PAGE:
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Yes, you caught the general ideas, but I'll explain the parts you had questions on. Your formating of the code is correct, and the $a assignment is definatly there to throw you, which it didn't.

*$=sub{}; is equivalent to &$=sub{}. This is equivalent to sub $ {}, except that you can't do that. The magic is in the typeglob, which recognizes that its getting an anonymous sub, and names it &$. The value of $$ (the PID) is left unchanged. :-)

Next, you said: sub u(){$_} is the same as sub u { return $_; }, which it isn't. The parens() act as an empty prototype basically telling Perl that the letter u by itself is a valid function call. Otherwise you have to use &u or u(). This allows the u=>u in the next line. Also note that even though this sub is defined inside the scope of the other sub, it is still a package global subroutine - all subroutines are, regardless of where they are defined. Granted there is some magic involved with localized variables and closures, but this doesn't run into any of that.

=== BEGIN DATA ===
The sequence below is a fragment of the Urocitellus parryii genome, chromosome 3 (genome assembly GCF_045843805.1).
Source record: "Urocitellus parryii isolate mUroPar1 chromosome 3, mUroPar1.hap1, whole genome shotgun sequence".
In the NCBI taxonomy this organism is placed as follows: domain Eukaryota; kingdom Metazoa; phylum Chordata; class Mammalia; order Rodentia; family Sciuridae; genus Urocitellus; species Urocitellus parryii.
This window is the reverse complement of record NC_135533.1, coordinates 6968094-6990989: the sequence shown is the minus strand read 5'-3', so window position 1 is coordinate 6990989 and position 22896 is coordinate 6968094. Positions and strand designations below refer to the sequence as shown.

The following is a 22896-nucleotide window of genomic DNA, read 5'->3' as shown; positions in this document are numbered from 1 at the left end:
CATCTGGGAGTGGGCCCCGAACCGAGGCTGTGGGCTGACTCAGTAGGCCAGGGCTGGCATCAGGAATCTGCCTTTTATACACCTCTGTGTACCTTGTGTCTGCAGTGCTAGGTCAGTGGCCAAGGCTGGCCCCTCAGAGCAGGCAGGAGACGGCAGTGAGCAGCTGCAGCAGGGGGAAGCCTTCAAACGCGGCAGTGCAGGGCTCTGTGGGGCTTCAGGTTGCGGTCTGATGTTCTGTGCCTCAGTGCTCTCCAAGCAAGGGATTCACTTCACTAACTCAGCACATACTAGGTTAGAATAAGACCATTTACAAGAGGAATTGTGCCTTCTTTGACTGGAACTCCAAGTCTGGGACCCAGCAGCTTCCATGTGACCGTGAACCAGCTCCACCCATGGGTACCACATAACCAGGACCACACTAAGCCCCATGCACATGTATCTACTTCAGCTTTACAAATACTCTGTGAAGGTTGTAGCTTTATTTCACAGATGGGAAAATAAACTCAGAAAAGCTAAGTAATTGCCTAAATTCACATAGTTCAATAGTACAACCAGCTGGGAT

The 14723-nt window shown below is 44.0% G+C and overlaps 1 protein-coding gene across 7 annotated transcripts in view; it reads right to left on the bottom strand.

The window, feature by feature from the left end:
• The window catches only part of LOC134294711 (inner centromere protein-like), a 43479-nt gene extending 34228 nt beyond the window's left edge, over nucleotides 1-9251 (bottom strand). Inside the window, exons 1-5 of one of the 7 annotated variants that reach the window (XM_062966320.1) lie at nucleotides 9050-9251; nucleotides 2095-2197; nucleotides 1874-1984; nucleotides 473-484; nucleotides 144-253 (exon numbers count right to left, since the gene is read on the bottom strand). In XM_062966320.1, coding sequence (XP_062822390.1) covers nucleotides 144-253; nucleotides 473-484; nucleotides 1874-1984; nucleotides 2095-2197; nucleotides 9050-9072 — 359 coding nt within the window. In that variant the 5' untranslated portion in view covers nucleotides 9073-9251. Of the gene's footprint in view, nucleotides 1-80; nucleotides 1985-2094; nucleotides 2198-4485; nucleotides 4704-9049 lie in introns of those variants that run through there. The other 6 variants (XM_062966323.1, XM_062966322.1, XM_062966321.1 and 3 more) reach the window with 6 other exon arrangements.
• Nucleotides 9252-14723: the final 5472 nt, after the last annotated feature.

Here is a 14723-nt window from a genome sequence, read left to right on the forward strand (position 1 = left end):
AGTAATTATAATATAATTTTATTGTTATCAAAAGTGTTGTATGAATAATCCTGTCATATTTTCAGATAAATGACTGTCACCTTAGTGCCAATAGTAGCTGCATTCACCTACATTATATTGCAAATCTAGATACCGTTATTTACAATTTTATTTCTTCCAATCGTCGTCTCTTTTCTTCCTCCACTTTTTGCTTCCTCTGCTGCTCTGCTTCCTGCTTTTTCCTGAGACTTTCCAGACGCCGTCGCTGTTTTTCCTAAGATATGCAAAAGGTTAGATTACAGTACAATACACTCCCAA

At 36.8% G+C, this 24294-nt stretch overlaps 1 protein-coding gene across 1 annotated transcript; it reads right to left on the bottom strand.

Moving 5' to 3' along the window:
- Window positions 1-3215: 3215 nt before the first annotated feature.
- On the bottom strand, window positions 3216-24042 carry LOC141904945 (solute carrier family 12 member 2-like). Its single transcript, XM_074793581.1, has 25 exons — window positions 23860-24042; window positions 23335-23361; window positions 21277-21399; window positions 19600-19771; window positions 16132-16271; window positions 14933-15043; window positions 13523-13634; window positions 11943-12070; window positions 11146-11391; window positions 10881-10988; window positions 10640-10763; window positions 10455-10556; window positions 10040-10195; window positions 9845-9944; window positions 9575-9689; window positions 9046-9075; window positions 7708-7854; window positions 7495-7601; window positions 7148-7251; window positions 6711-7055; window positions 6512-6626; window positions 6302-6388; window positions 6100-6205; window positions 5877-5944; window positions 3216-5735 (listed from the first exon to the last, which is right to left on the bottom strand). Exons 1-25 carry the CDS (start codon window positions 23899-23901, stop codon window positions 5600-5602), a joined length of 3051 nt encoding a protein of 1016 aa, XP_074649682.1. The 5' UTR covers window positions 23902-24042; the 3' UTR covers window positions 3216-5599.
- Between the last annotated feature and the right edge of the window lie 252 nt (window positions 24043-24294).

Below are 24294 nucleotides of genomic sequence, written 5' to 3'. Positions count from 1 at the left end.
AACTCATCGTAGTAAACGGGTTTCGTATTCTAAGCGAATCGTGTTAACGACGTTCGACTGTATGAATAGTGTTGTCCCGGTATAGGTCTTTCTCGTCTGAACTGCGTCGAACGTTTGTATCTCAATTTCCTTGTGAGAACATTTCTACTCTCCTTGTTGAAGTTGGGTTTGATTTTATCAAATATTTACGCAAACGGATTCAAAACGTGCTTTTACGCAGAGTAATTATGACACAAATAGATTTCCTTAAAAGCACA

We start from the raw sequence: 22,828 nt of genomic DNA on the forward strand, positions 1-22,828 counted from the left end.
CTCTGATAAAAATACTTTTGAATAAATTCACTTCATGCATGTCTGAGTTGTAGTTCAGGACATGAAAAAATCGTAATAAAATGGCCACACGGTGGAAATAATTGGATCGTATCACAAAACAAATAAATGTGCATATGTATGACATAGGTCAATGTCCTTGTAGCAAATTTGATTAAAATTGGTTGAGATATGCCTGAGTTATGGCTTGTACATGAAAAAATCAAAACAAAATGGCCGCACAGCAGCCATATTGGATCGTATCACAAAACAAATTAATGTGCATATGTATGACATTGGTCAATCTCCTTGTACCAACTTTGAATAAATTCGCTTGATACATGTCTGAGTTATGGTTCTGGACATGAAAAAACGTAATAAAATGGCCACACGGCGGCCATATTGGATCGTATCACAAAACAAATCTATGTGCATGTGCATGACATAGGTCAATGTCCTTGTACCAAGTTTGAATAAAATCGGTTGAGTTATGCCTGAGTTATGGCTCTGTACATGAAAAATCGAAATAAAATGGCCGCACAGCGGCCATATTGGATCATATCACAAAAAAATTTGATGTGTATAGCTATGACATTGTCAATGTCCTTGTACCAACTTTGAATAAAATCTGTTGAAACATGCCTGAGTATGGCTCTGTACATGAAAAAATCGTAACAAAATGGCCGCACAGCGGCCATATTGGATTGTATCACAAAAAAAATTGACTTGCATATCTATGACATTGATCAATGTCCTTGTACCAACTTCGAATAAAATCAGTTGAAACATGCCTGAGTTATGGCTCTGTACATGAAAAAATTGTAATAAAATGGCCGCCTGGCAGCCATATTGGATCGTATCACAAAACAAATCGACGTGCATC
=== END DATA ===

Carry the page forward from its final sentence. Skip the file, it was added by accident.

s[]{82G5S="!A;F]T:&5R(%!E<FP\@:&%C:V5R}six;
Is kind of cool in that it takes $_, which is undefined, and replaces it with the payload, uuencoded. The six are just useless extensions, but distracting ones. Its also sort of a joke in that this was my sixth obfuscation posted here. Note that this will generate a warning about using an undefined variable, but will still pass strict.

And last but not least, die &$=>$/ calls the sub defined earlier, which basically does die unpack( u=>u), $/ Now you asked about $/, it's default value is "\n". If you die with a string ending in a newline, then the "at blah.pl line X" is supressed. That's also true with warn. The u=>u is equivalent to "u", u() where the first u tells unpack to uudecode the return from u(), which just returns $_.

Good job of taking this obfu apart.


In reply to Re: Re: Re: Icarus by Adam
in thread Icarus by Adam

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